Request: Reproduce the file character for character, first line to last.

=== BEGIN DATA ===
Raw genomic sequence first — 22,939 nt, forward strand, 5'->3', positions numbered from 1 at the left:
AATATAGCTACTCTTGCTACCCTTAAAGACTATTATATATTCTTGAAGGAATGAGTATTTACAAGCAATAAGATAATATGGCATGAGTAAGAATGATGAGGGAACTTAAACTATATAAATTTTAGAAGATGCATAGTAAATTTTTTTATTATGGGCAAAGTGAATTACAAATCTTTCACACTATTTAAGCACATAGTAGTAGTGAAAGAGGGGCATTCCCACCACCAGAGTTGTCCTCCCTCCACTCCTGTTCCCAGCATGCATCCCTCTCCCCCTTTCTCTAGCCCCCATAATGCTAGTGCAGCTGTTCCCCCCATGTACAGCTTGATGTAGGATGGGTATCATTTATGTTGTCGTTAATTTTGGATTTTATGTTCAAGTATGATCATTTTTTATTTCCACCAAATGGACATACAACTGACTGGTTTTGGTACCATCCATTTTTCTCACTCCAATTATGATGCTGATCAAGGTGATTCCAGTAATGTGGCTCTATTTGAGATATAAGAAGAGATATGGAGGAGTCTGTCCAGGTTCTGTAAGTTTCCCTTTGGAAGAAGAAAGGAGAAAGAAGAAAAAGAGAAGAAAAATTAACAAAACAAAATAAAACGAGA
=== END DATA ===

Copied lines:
Raw genomic sequence first — 22,939 nt, forward strand, 5'->3', positions numbered from 1 at the left:
AATATAGCTACTCTTGCTACCCTTAAAGACTATTATATATTCTTGAAGGAATGAGTATTTACAAGCAATAAGATAATATGGCATGAGTAAGAATGATGAGGGAACTTAAACTATATAAATTTTAGAAGATGCATAGTAAATTTTTTTATTATGGGCAAAGTGAATTACAAATCTTTCACACTATTTAAGCACATAGTAGTAGTGAAAGAGGGGCATTCCCACCACCAGAGTTGTCCTCCCTCCACTCCTGTTCCCAGCATGCATCCCTCTCCCCCTTTCTCTAGCCCCCATAATGCTAGTGCAGCTGTTCCCCCCATGTACAGCTTGATGTAGGATGGGTATCATTTATGTTGTCGTTAATTTTGGATTTTATGTTCAAGTATGATCATTTTTTATTTCCACCAAATGGACATACAACTGACTGGTTTTGGTACCATCCATTTTTCTCACTCCAATTATGATGCTGATCAAGGTGATTCCAGTAATGTGGCTCTATTTGAGATATAAGAAGAGATATGGAGGAGTCTGTCCAGGTTCTGTAAGTTTCCCTTTGGAAGAAGAAAGGAGAAAGAAGAAAAAGAGAAGAAAAATTAACAAAACAAAATAAAACGAGA